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Date: Sat, 5 Apr 2014 11:10:04 +0200 (CEST)
Subject: Re: [PHC] Gambit review

On Fri, 4 Apr 2014, Krisztián Pintér wrote:

> Bill Cox (at Friday, April 4, 2014, 10:37:43 PM):
>> Did you use bit reversal before reading Catena?
> i never published, so it does not count. i accidentally discovered the
> good mixing property of bit reversal as a child, when i was looking
> for an algorithm to calculate points of the mandelbrot set in an order
> that gives me an overlook of the scene as soon as possible.

Anyone who searches for methods to prove memory-hardness for algorithms 
with a fixed look-up pattern is likely to (re-)discover the bit reversal 
permutation. It seems like an obvious idea when you are working there.

>>   I am still trying to figure out what the impact is of
>> XORing over memory rather than overwriting it.

We considered XORing for Catena. Maybe we'll still do it, if we get the 
opportunity for a tweak. But we didn't finish the proper analysis before 
the submission deadline for PHC. Being a professional cryptographer, I 
have seen too many "obviously harmless" modifications turning bad, that I 
would dare to trust any such modification without proper analysis.

> that one i can answer. if you overwrite, the slot becomes unused for a
> while. i mean, once it has been read, and until it gets a new value,
> it just sits there unused. at any point in time, a certain fraction of
> the memory (and a quite huge fraction) is in this idle state. if you
> cleverly reuse memory slots, you can run the algorithm with smaller
> memory footprint. i prevent this by never discarding any value.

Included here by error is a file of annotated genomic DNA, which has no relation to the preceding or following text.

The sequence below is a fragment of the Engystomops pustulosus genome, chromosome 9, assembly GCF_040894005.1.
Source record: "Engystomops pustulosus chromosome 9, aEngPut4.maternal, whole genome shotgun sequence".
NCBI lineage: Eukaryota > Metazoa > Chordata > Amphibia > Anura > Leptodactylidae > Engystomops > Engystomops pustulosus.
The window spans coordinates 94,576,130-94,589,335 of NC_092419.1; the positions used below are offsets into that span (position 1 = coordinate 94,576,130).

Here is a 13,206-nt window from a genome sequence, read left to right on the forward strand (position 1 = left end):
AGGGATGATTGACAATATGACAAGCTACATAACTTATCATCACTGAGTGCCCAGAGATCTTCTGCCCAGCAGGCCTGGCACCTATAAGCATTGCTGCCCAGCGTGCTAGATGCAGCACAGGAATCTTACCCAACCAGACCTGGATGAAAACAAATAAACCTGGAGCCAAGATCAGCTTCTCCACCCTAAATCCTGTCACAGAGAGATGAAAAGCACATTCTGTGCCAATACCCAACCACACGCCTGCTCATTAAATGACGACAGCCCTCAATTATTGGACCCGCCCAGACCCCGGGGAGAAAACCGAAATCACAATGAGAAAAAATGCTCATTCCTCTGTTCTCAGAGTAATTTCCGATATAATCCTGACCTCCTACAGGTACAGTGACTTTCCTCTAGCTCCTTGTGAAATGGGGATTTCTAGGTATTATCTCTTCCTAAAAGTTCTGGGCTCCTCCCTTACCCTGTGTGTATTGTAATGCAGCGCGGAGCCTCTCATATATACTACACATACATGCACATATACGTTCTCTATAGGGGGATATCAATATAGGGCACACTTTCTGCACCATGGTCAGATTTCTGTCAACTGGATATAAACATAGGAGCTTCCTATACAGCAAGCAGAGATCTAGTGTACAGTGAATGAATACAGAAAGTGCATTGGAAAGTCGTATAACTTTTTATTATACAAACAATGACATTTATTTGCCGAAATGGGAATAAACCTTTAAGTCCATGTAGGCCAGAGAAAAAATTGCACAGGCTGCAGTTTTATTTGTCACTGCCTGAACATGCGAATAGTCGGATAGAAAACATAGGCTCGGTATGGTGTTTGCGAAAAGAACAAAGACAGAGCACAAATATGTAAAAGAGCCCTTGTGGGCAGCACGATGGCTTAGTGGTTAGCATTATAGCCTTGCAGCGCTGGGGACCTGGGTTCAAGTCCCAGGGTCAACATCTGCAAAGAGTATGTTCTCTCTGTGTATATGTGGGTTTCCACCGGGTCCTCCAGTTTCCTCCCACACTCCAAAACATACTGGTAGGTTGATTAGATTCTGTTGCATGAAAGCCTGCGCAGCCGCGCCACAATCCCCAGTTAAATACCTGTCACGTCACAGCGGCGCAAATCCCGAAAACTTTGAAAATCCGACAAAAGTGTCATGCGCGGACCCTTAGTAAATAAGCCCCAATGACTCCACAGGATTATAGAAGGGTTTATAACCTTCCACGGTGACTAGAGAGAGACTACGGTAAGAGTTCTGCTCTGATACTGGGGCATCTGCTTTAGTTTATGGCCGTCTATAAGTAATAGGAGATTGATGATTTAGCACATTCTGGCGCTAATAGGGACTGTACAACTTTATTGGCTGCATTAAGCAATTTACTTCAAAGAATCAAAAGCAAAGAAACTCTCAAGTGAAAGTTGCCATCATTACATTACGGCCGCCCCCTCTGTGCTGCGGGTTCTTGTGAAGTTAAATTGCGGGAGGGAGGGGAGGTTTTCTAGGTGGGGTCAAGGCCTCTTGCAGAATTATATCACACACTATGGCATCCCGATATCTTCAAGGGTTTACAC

Good point!

> predictable addressing is something i'm not willing to give up. it is
> in my view an absolute necessity. i'd rather present a weaker
> algorithm than one that can be cracked wide open using side channel
> attacks.


>> Now that I've seen a couple entries that use the new AESENC
> as soon az keccak-ni arrives in 2019 processors, you will be a fan of
> gambit instead.

Don't hold your breadth. The main reason for the introduction of AES-NI 
instructions has not been the improved performance, but actually the 
existence of cache-timing attacks on almost all AES implementations. The 
design of Keccak/SHA-3 does not seem to allow such attacks. Also, I 
anticipate most people will be using SHA-256 or SHA-512 rather than SHA-3 
in the short- and mid-term future. If few people are using SHA-3, why 
should Intel (or AMD) implement native instructions for SHA-3?

------  I  love  the  taste  of  Cryptanalysis  in  the morning!  ------
--Stefan.Lucks (at), Bauhaus-Universität Weimar, Germany--

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